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Piggy-back on outsourcing
Leslie D'Monte
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July 26, 2006

Clients who have outsourced their IT operations get tangible benefits in terms of a higher return on assets and earnings before interest and taxes and lower selling, general and administrative expenses.

Second, the larger the outsourcing contract, the more likely the improvement in the bottomline. Third, while globally, the value and number of outsourcing deals overall remains constant, it is growing in the Asia Pacific region.

And fourth, there has been a growth in number of small and medium deals. These are some of the conclusions of an analysis of companies over a five-year period by scientists at the IBM T J Watson Research Centre.

The 18-month study - unique insofar that most earlier research on this subject has been qualititative and short-term, relying on case studies, interviews and questionnaires - covered 38 non-IBM and 18 IBM publicly-traded companies.

Incidentally, an independent study released by the Katz School of Business (University of Pittsburgh) last year, concurs with the IBM research. It concludes that firms experience significant improvements in operating efficiency for each of the first three years following the outsourcing contract.

"The IBM research, which studied the long-term effects on companies that outsourced a major portion of their IT infrastructure between 1998-2002, concludes that executives are increasingly outsourcing information technology resources to help their companies reduce costs and better focus on core business strategies," asserts Mark Hulme, GM-Asia Pacific, IBM Global Services.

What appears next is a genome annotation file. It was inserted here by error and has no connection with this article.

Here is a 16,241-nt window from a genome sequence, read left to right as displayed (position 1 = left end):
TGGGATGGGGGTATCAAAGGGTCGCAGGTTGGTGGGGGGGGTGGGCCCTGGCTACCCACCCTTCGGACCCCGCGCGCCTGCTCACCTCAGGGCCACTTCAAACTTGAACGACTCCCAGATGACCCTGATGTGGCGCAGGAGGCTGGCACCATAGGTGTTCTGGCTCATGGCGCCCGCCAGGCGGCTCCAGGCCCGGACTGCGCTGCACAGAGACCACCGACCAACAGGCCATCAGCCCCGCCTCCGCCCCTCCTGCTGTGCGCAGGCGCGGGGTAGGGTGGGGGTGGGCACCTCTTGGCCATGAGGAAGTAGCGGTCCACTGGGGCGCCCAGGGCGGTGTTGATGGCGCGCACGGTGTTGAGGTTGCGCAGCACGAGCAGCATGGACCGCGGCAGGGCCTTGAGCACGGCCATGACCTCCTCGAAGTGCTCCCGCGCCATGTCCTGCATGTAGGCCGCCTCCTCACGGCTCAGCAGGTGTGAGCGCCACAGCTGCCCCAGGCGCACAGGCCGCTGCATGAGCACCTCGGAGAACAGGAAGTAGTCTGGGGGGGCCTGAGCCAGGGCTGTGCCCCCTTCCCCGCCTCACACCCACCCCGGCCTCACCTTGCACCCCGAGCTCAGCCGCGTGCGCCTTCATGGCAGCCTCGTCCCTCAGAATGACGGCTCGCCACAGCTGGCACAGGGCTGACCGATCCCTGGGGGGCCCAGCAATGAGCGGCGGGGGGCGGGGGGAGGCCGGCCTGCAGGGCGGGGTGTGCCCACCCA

IBM should know given that the total contract value of IT outsourcing contracts in India over the last three years exceeds Rs 5400 crores (approx. $1.2 bn).

Almost three-quarters of the companies studied, observed significant reduction in SG&A expenses compared to sector peers. SG&A expense - also known as overhead - typically varies from 16-25 per cent of the revenue across industries, according to a 2003 Controllers report. IT expense is typically accounted for within SG&A expense.

It also varies sector by sector as a percentage of the revenue - from 1.43 per cent in construction to 6.64 per cent in financial services, states the Meta group. On an average, it is said to account for nearly 50 per cent of a company's capital expenses, according to Nicholas Carr in the Harvard Business Review.

When compared to their sector peers, the majority of infrastructure outsourcing clients experienced significant operational improvements within the first two years of engagement.

For instance, prior to outsourcing, the annual growth in SG&A expenses of these companies was already 4.2 points lower than the sector median "likely due to pre-existing corporate cultures focused on business improvement".

After outsourcing their IT needs, the SG&A expenses fell 9.9 points lower than the sector median.

Moreover, after three years of IT outsourcing, these companies witnessed a rise in financial parameters like ROA and EBIT. The ROA was 8.6 points higher thatn the sector median and the EBIT 11.8 point higher.

The IBM research also notes that companies with outsourcing agreements over $50 million achieved an annual growth rate in ROA of 8.6 points higher than the sector median. The SG&A expenses were 9.9 points lower and earnings improved.

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